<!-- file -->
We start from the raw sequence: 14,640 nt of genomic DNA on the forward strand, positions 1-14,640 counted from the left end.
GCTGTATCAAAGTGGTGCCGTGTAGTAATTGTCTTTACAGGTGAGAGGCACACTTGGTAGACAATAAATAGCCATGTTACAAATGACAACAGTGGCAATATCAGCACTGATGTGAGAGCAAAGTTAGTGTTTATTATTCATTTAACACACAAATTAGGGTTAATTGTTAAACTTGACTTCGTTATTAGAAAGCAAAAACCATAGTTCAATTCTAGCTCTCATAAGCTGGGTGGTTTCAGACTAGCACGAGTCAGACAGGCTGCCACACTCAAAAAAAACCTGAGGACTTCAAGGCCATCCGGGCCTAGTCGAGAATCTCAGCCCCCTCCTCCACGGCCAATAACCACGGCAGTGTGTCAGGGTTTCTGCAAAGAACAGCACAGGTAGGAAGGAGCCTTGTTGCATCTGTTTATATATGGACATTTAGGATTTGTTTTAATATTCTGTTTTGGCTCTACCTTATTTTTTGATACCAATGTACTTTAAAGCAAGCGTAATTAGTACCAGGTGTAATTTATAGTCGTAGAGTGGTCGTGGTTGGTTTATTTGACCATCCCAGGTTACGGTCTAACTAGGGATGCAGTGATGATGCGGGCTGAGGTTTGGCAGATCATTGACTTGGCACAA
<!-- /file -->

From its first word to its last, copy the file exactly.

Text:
We start from the raw sequence: 14,640 nt of genomic DNA on the forward strand, positions 1-14,640 counted from the left end.
GCTGTATCAAAGTGGTGCCGTGTAGTAATTGTCTTTACAGGTGAGAGGCACACTTGGTAGACAATAAATAGCCATGTTACAAATGACAACAGTGGCAATATCAGCACTGATGTGAGAGCAAAGTTAGTGTTTATTATTCATTTAACACACAAATTAGGGTTAATTGTTAAACTTGACTTCGTTATTAGAAAGCAAAAACCATAGTTCAATTCTAGCTCTCATAAGCTGGGTGGTTTCAGACTAGCACGAGTCAGACAGGCTGCCACACTCAAAAAAAACCTGAGGACTTCAAGGCCATCCGGGCCTAGTCGAGAATCTCAGCCCCCTCCTCCACGGCCAATAACCACGGCAGTGTGTCAGGGTTTCTGCAAAGAACAGCACAGGTAGGAAGGAGCCTTGTTGCATCTGTTTATATATGGACATTTAGGATTTGTTTTAATATTCTGTTTTGGCTCTACCTTATTTTTTGATACCAATGTACTTTAAAGCAAGCGTAATTAGTACCAGGTGTAATTTATAGTCGTAGAGTGGTCGTGGTTGGTTTATTTGACCATCCCAGGTTACGGTCTAACTAGGGATGCAGTGATGATGCGGGCTGAGGTTTGGCAGATCATTGACTTGGCACAA